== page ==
Google to Groupon: If You Can’t Buy ’em, Beat ’em
Groupon may have began as a small start-up with limited resources but it quickly grew into a dominate force with very little serious business competition. Can the online search engine and technology giant, Google, beat them at their own game? Can Google be the first real competitor of Groupon?
What is Groupon?
Groupon started as one person’s idea to expand the basic idea about coupon savings and take it to the next level. The key was taking those offerings to the internet for a broad audience reach and the timing could not be better since many consumers were feeling the sting of the recession. Groupon negotiates significant discounts from local businesses on various products and services and makes those daily offerings electronically to their list of subscribers. Groupon’s income comes from splitting the purchase amount with the local business.
The group-discount coupon called a groupon is only available for purchase for a relatively short time and may have purchase limits which encourages immediate purchase. The consumer gets substantial savings and the business gets some good advertising and more customers.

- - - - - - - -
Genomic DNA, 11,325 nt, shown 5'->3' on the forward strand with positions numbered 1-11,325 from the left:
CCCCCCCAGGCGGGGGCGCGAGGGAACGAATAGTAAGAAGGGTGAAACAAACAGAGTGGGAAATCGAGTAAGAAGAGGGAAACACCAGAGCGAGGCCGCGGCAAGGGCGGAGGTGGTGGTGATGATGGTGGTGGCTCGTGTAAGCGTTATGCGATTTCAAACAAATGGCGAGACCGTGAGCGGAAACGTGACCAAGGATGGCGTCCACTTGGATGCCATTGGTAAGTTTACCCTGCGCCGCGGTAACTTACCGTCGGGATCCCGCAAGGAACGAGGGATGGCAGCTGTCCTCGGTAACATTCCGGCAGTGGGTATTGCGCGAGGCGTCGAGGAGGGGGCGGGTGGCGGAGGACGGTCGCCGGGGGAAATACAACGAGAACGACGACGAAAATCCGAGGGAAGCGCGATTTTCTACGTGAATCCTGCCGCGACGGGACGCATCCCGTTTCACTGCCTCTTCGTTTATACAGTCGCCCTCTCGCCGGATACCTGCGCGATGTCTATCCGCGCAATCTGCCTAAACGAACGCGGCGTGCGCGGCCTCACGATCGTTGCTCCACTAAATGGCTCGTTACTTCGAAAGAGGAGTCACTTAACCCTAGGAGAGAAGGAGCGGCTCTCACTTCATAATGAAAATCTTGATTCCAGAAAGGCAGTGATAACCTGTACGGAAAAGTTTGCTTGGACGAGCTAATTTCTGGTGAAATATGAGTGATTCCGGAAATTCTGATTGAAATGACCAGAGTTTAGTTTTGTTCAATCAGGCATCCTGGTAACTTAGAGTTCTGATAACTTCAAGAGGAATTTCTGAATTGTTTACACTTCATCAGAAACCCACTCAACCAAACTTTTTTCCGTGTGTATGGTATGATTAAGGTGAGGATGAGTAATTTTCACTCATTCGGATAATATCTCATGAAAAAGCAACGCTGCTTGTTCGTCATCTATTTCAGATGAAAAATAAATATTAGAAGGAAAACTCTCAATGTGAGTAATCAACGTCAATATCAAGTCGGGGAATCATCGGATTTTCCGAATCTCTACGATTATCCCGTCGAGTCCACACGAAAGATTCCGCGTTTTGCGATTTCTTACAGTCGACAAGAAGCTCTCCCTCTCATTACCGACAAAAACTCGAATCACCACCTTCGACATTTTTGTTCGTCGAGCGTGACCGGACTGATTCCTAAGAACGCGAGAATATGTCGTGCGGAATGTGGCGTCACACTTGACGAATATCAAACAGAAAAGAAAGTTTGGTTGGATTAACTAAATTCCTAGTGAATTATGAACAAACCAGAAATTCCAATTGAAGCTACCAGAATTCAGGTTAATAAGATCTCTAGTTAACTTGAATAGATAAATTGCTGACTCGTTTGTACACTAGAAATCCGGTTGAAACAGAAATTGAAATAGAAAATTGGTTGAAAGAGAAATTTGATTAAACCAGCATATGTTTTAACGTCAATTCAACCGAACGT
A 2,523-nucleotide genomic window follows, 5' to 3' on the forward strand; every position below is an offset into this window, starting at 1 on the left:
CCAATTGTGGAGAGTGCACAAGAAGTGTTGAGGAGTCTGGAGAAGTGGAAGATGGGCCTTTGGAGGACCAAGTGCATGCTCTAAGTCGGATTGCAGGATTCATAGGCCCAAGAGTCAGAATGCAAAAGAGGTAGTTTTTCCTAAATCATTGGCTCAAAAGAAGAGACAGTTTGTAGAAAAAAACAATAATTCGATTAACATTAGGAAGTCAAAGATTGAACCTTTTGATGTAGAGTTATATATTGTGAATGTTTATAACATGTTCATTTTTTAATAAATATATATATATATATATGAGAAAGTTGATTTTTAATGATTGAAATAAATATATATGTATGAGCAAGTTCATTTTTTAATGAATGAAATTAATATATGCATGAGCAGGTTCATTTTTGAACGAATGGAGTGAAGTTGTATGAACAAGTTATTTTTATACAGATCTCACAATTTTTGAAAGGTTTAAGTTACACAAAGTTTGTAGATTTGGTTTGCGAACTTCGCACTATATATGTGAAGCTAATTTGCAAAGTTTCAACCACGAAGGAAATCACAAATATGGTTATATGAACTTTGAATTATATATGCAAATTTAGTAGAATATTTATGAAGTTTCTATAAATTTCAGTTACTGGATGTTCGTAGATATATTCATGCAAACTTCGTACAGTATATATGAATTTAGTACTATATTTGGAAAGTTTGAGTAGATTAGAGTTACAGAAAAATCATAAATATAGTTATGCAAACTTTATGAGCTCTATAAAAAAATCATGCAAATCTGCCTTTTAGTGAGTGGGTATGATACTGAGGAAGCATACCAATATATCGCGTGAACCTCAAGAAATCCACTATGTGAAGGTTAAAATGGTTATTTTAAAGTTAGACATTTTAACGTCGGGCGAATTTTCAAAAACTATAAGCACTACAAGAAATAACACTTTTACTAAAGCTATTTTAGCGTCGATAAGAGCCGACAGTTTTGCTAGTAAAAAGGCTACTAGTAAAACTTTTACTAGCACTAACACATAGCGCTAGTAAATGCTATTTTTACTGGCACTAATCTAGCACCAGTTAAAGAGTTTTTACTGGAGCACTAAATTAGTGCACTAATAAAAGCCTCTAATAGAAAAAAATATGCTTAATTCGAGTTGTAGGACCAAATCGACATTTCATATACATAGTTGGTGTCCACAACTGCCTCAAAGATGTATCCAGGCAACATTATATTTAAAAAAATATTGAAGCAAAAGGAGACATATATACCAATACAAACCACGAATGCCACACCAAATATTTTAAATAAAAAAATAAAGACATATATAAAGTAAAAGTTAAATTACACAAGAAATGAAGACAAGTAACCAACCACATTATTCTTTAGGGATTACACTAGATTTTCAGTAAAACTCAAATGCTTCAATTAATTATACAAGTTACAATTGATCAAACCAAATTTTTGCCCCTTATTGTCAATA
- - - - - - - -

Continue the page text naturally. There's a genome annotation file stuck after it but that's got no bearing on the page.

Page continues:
Google vs Groupon
This seems like such a good formula that a ton of daily-deal companies are jumping onto the crowded bandwagon. There are over 500 coupon-deal sites and new ones forming. Groupon has already purchased some of its smaller yet strategic competitors in international markets to rebrand under its name which has produced international visibility. So far, only LivingSocial is seen as a serious competitor mostly due to a sizeable investment by Amazon of approximately $175 million dollars.
Can Google overtake Groupon and the rest?
If Groupon can take $1 million dollars in seed money and turn it into a rumored $25 billion dollar IPO in three years from its initial launch, what can Google do with its financial resources and established internet reach? Is it enough to try to duplicate Groupon’s success? What can Google do to excel and exceed Groupon? How will Groupon respond to the new Google Offers to ensure that it remains at the top of the industry food chain?
First is not always best
It is not necessary to be the first as long as you can learn and improve upon the competitor who got there first. This should be a good competition for some future lessons learned on business architecture and strategic do’s and don’ts.